Much of what is written about Writer’s Block presupposes that you are a student or up-and-coming writer. But you are neither—you are a mature adult and, in many cases, at least old enough to be the parent, if not the grandparent, of the younger writer-blocked group. You have finally begun to write your long-considered short story or novel, perhaps after completing decades of a demanding life. You have come to this place as one who is fulfilling a dream that often seemed far away, but is now within your grasp. Unlike many younger writers, you are not writing for a grade, or searching for a field of endeavor, or balancing writing with all of the demands of life that you have already gone through. No, you are focused and, importantly, you want to write.
I had read about Writer’s Block before writing Serpent at the Well. So I was more than a bit surprised that I never, not once, found myself in the midst of a debilitating writer’s block during the writing of a 140,000 word novel. On the contrary, my problem was not in thinking of the next thing to write, but in sorting out the story options that came to me, sometimes in Gatling Gun style, in the middle of a paragraph, or at the beginning of a chapter. So a question materializes: How could my experience be so different from the ingrained expectation that I would be doomed to episodes of Writer’s Block?
Consider, if you will, the bright young writers in the act of writing their first novels. Much of their writing is necessarily a fabrication, something not experienced but, rather, conjured within the mind. It is this need to fabricate a substantial part of everything in a novel that, I believe, is the well that will periodically run dry. On the other hand, consider the much deeper well of human experiences an older group of writers has to draw upon. This is the penicillin against Writer’s Block. With your more advance years, comes a greater number of encounters with all that makes us human—everything from marriage and divorce, to birth and death, to the causes of despair or happiness, love and desire, contentment or longing, and so much more.
So, in addition to your absolute desire to write, which will help to keep you highly focused, you also have an abundance of life’s experiences from which to write. You may still hit a roadblock here or there—after all, if your science fiction novel takes you to a black hole or a distant star at the speed of light, you may have periods of constructive challenge. But if you harness the things that make you who you are—the people, the places, the challenges, the successes and failures, the good and the bad—Writer’s Block need not haunt your work.
All the best,
Dick is author of novels Joshua Rye, Serpent at the Well, and MOLTO GRANDE. Go to: amazon.com/author/dickfranklin
Episode Title: What if my writing and grammar skills are suspect?
Throughout this blog, the overriding goal has been to fulfill your longtime desire to write, first for yourself, possibly for others in your close-knit circle, and, lastly, for the world at large. Thus, unlike a writer wishing to be published, who must present not only a good story but also a competent technical writing, you have an option available to you. And that option is to concentrate on telling your story, and then make the decision as to whether you wish to polish it beyond where your technical skills are today.
Should you eventually decide that you would like to take your writing to the next level, such as to publish an ebook or, perhaps, to present your story to a literary agent or traditional publishing company, an edit of your work will be in order. Be assured that an avid reader or literary professional will immediately recognize an unedited work and be put off by it. You may choose to perform the edit yourself, but you must be realistic about this. If you were not trained as an editor, it will take many hours of study to gain the knowledge to perform a competent review. You may, in fact, spend as much time learning to edit as you do in the writing itself. Even then, because it is your own work that you are editing, seeing fundamental plot problems and character development flaws may remain unseen by the same eyes that created these story features in the first place.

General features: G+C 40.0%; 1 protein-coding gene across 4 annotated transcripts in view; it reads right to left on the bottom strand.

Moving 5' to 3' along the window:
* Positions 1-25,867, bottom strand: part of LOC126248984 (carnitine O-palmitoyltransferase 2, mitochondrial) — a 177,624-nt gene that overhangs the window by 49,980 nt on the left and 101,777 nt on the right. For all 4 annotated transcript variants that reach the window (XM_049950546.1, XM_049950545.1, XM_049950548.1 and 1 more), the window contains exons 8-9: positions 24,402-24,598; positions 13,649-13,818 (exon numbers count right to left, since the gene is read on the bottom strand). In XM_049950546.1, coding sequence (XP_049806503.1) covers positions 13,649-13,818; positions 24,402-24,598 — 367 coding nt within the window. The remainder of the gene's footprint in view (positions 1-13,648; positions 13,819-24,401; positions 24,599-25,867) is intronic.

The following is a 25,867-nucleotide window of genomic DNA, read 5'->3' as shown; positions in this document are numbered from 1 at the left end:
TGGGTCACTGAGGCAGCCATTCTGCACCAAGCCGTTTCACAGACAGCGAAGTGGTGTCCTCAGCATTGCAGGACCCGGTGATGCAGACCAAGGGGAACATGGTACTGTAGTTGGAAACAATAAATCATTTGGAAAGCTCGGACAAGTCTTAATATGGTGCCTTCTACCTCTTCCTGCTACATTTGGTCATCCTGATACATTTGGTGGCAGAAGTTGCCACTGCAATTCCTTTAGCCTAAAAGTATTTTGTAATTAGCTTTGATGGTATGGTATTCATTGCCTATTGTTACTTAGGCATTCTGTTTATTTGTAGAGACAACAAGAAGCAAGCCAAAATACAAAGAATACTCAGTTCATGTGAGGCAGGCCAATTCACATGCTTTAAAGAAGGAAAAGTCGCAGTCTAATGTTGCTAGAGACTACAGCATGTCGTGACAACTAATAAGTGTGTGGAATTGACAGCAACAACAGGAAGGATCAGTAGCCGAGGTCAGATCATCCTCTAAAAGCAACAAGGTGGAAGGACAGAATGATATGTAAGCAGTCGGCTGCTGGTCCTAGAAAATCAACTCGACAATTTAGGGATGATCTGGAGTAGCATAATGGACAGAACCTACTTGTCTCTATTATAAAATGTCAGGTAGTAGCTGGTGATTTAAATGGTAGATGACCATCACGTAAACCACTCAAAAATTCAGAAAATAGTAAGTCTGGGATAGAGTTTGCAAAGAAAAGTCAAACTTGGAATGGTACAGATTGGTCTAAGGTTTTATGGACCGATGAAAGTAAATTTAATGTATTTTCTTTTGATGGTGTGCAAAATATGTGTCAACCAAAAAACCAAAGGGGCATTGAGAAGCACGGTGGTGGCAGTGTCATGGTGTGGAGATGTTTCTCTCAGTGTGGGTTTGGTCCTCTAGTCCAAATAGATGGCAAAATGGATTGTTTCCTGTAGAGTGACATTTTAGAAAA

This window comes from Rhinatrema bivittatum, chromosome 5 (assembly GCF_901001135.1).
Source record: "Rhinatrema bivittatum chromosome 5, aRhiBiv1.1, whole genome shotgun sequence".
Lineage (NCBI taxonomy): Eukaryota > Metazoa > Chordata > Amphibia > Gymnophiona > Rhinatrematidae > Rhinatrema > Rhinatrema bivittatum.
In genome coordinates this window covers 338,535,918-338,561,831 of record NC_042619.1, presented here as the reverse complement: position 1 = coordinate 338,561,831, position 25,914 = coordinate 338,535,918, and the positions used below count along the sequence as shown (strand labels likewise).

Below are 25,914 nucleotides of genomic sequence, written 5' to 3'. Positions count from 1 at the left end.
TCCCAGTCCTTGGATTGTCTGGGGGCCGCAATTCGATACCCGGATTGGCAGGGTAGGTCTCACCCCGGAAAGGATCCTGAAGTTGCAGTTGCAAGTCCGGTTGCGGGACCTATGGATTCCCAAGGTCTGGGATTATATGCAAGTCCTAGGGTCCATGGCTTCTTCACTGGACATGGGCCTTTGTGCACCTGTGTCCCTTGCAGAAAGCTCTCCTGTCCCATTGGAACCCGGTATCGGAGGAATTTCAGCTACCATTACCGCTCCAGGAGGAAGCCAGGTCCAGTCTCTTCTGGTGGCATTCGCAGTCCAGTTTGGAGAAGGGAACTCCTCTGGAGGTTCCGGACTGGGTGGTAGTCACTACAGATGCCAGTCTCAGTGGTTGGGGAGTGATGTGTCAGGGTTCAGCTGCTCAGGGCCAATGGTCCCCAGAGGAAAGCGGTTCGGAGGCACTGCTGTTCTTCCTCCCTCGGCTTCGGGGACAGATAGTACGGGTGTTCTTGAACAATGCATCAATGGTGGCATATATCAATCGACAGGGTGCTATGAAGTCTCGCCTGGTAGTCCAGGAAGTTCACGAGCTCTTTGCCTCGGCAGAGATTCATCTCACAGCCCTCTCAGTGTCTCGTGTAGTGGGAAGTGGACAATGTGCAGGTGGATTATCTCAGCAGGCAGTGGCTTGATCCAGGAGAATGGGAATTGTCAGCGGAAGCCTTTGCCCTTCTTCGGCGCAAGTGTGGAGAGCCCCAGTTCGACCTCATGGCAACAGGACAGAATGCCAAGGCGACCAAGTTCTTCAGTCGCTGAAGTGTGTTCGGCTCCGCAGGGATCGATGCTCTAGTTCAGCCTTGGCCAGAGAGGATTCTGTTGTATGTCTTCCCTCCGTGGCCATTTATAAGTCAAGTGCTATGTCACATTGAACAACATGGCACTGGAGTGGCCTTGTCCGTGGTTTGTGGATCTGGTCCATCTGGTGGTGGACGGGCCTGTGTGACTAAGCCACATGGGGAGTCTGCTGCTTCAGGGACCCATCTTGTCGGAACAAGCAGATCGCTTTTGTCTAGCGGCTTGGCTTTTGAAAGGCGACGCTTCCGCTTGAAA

Assuming that your decision is to engage a professional editor, you will need to decide the type of edit you wish to have undertaken and, of course, what level of edit your budget will allow. There is the content edit, which focuses on the larger issues of plot, character development, scene selection, and logical story flow; the line edit, which as it name implies, is a line-by-line detailed review of everything from sentence and paragraph construction to inconsistencies in point of view, all in an effort to hone the work to a professional technical standard; and, the copy edit, which is the most intense and detailed in every respect, right down to specific word usage and fact checking, in addition to everything included in the other edit types. Depending on the length of your story and the degree of help desired, the cost may run from hundreds to thousands of dollars for these valuable services. But, again, these costs are only necessary if you decide to go beyond what is likely your initial intention, that is, to write a story for yourself and perhaps those close to you.
Should you somehow feel singled out in the need for an edit of your work, keep this in mind: Few competent story tellers are also competent technical writers. It is a simple matter of two quite different disciplines at work, much as a good baseball pitcher wouldn’t also be expected to be a good catcher. An example of this point is covered in great detail in the book, James A. Michener’s Writer’s Handbook, by James A. Michener. Within the handbook are many images of Michener’s manuscript pages, on which the editor’s notes are displayed. Here, we have the work of one of the epic writers of the 20th century being routinely corrected and corrected again by a publishing house editorial staff. And when I say “corrected and corrected again,” I mean many corrections. On one of the manuscript pages, the editor actually suggests that Mr. Michener move an extensive subplot to a whole new novel. Now, that’s editing! The only difference between Mr. Michener and the rest of us, then, is that he didn’t have to pay to have his work edited. I can’t imagine why!
All the best,
Dick is author of novels Joshua Rye, Serpent at the Well, and MOLTO GRANDE. Go to: amazon.com/author/dickfranklin